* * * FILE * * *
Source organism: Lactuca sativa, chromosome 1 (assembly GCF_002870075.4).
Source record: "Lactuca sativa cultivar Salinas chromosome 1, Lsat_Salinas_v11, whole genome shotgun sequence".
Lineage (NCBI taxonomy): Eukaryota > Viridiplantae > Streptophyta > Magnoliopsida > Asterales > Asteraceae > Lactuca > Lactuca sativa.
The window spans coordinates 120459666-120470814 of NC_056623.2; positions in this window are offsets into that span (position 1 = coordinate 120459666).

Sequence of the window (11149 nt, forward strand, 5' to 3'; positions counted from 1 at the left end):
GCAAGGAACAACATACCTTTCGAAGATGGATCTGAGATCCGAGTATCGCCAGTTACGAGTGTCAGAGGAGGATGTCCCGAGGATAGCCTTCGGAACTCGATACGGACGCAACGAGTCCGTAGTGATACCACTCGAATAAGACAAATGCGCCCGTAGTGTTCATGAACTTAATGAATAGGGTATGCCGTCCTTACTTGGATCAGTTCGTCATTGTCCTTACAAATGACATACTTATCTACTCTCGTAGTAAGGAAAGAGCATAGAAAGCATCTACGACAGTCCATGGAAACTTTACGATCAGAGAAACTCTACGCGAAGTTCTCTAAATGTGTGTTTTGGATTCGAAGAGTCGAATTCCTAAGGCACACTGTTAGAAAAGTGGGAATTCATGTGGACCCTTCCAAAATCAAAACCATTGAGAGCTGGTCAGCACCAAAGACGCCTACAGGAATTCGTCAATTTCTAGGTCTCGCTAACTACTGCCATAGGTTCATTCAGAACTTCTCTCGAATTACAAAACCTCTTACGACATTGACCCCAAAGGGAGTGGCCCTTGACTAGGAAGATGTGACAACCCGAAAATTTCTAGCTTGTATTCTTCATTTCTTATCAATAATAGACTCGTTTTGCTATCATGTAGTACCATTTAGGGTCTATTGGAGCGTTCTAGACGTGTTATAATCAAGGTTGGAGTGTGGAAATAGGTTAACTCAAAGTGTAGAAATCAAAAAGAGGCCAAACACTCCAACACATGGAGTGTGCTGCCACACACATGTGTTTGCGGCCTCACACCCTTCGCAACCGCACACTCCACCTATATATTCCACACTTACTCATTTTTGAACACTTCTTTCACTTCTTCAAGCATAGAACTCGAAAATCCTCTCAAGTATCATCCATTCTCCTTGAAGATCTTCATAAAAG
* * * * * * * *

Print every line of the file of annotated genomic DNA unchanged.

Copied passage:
Source organism: Lactuca sativa, chromosome 1 (assembly GCF_002870075.4).
Source record: "Lactuca sativa cultivar Salinas chromosome 1, Lsat_Salinas_v11, whole genome shotgun sequence".
Lineage (NCBI taxonomy): Eukaryota > Viridiplantae > Streptophyta > Magnoliopsida > Asterales > Asteraceae > Lactuca > Lactuca sativa.
The window spans coordinates 120459666-120470814 of NC_056623.2; positions in this window are offsets into that span (position 1 = coordinate 120459666).

Sequence of the window (11149 nt, forward strand, 5' to 3'; positions counted from 1 at the left end):
GCAAGGAACAACATACCTTTCGAAGATGGATCTGAGATCCGAGTATCGCCAGTTACGAGTGTCAGAGGAGGATGTCCCGAGGATAGCCTTCGGAACTCGATACGGACGCAACGAGTCCGTAGTGATACCACTCGAATAAGACAAATGCGCCCGTAGTGTTCATGAACTTAATGAATAGGGTATGCCGTCCTTACTTGGATCAGTTCGTCATTGTCCTTACAAATGACATACTTATCTACTCTCGTAGTAAGGAAAGAGCATAGAAAGCATCTACGACAGTCCATGGAAACTTTACGATCAGAGAAACTCTACGCGAAGTTCTCTAAATGTGTGTTTTGGATTCGAAGAGTCGAATTCCTAAGGCACACTGTTAGAAAAGTGGGAATTCATGTGGACCCTTCCAAAATCAAAACCATTGAGAGCTGGTCAGCACCAAAGACGCCTACAGGAATTCGTCAATTTCTAGGTCTCGCTAACTACTGCCATAGGTTCATTCAGAACTTCTCTCGAATTACAAAACCTCTTACGACATTGACCCCAAAGGGAGTGGCCCTTGACTAGGAAGATGTGACAACCCGAAAATTTCTAGCTTGTATTCTTCATTTCTTATCAATAATAGACTCGTTTTGCTATCATGTAGTACCATTTAGGGTCTATTGGAGCGTTCTAGACGTGTTATAATCAAGGTTGGAGTGTGGAAATAGGTTAACTCAAAGTGTAGAAATCAAAAAGAGGCCAAACACTCCAACACATGGAGTGTGCTGCCACACACATGTGTTTGCGGCCTCACACCCTTCGCAACCGCACACTCCACCTATATATTCCACACTTACTCATTTTTGAACACTTCTTTCACTTCTTCAAGCATAGAACTCGAAAATCCTCTCAAGTATCATCCATTCTCCTTGAAGATCTTCATAAAAG